Academic journal article Journal of Pan African Studies

Africana Studies Moving toward Dereliction, Savaged by Invisible Jim Crow, Warrior-Scholars in Chaos: What to Do? Embrace the Irrefragable African-Centered Worldview

Academic journal article Journal of Pan African Studies

Africana Studies Moving toward Dereliction, Savaged by Invisible Jim Crow, Warrior-Scholars in Chaos: What to Do? Embrace the Irrefragable African-Centered Worldview

Article excerpt

My Mixed View on Africana Studies 20-years Later

The editors honor me with the invitation to share views on Africana Studies 20-years after my (Azibo, 1992) "Articulating the Distinction between Black Studies and the Study of Blacks: The Fundamental Role of Culture and the African-Centered Worldview" (hereafter "Articulating") was published in the National Council for Black Studies (NCBS) journal The Afrocentric Scholar under ancestor William "Bill" Little's editorship. The present article assumes the reader's familiarity. It is true, good, and personally gratifying that "Articulating," "has been extremely useful for those of us utilizing an African-centered framework that is grounded in the concepts of culture and worldview" (Karanja Carroll, personal communication, September 18, 2011, emphases added).

But, the remainder of the Africana Studies professionals appear to constitute a significantly larger majority within which exists varied paths and frameworks (e.g., Burgess & Agozino, 2011; Fenderson, 2009; Norment, 2007; Western Journal, 2010). This is a problem because the existence of this type of in-profession diversity is not disciplinarity diversity or interdisciplinary functionality, which may be healthy. This diversity is instead an attack on the discipline of Africana Studies because, as I contended then ("Articulating") and still do, the discipline can only be based in African-centered culture-based worldview if it is to be epistemologically sound.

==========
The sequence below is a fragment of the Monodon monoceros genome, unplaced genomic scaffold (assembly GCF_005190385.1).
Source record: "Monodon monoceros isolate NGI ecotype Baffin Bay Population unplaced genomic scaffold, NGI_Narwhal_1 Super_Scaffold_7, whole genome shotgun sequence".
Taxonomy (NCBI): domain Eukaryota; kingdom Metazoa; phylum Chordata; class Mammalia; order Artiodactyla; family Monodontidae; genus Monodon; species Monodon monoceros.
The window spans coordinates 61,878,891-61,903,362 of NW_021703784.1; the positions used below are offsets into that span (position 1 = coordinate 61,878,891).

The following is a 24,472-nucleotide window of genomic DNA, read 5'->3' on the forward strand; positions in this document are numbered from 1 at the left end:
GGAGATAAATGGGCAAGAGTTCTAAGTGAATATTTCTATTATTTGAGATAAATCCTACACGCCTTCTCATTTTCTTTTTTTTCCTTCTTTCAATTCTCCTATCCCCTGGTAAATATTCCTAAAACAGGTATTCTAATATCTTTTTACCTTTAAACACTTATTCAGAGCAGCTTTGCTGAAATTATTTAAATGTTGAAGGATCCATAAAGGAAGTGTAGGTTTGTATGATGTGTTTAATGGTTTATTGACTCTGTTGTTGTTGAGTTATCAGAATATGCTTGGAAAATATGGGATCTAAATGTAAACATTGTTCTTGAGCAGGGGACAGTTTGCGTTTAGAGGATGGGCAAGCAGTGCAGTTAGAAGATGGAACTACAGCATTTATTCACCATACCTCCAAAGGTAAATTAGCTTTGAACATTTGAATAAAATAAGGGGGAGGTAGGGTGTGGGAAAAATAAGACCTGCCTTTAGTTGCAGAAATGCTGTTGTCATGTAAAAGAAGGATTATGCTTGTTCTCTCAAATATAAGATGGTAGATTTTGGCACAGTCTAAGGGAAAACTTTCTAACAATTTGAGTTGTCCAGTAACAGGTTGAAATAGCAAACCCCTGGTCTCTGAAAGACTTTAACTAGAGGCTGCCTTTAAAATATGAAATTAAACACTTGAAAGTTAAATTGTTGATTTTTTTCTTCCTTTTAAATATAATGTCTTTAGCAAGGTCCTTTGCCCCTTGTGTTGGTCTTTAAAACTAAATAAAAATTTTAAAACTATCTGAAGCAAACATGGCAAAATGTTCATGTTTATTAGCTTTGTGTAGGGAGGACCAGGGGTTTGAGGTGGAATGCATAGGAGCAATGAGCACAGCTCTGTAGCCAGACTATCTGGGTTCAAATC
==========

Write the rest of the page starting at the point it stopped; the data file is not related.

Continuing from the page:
Thence comes my decidedly mixed view on the status of the discipline. I know well the upside that "our shoulders are broad enough, our arms strong enough, our intellect keen enough, and our observance of our duty diligent enough to carry on in the work started by our ancestors" (Azibo, 1996a, 23). A fundamental truth within the clever phraseology is that the original and enduring disciplinarity base for Africana Studies is the irrefragable African-centered worldview. I specifically refer to the worldview that our African ancestors articulated: "what makes Black Studies 'Black' is the usage of the conceptual universe afforded by the African [centered] worldview" (Articulating, 66) and nothing else.

I know the downside also: history informs that the white man is the bitter enemy of the Blacks (Williams, 1976) and that "nothing happens under White supremacy that is not about [supporting] White supremacy" (Frances Welsing lecture, August 1988). And, "the Afrikan Way ... has been most targeted for destruction [by Western civilization]" (Baruti, 2010, 53). Not surprisingly, then, Africana Studies has been targeted for external direction from jump street or get-go or straight out the gate ("Articulating"). That Africana Studies exists in the Western Academy is a disadvantage of epic proportions that practically ensures external control by Eurasians who control this space and who will concede nothing without a demand backed by power. This is the reality that prevails as Africana programs are denied, cut back, and overwhelmingly staffed by the non- and anti-African-centered academics, many of whom appear guilty of the Betrayal of African-U.S. people that Baker (2008) analyzed. As a result, dereliction fueled by invisible Jim Crow has the Africana Studies warrior-scholars in chaos.

Moving Toward Dereliction

Tommy Curry (2011a, 2011b) identifies the "derelictical crisis" gripping Africana Philosophy from its inception as a "continuing to neglect its only actual duty--the duty to inquiry into the reality of African-descended people as they [Africana people themselves] have revealed it" (Curry, 2011b, 144-145, emphases added). Curry (2011b) cogently argues that Africana Philosophy has failed to inquire seriously into the culturally particular epistemologies of African-descended people [pursuing instead].... an epistemological convergence with white philosophical traditions. Curry points out the bottom line effect of this is the distracting of African descent philosophers from understanding the thought of their ancestors. …

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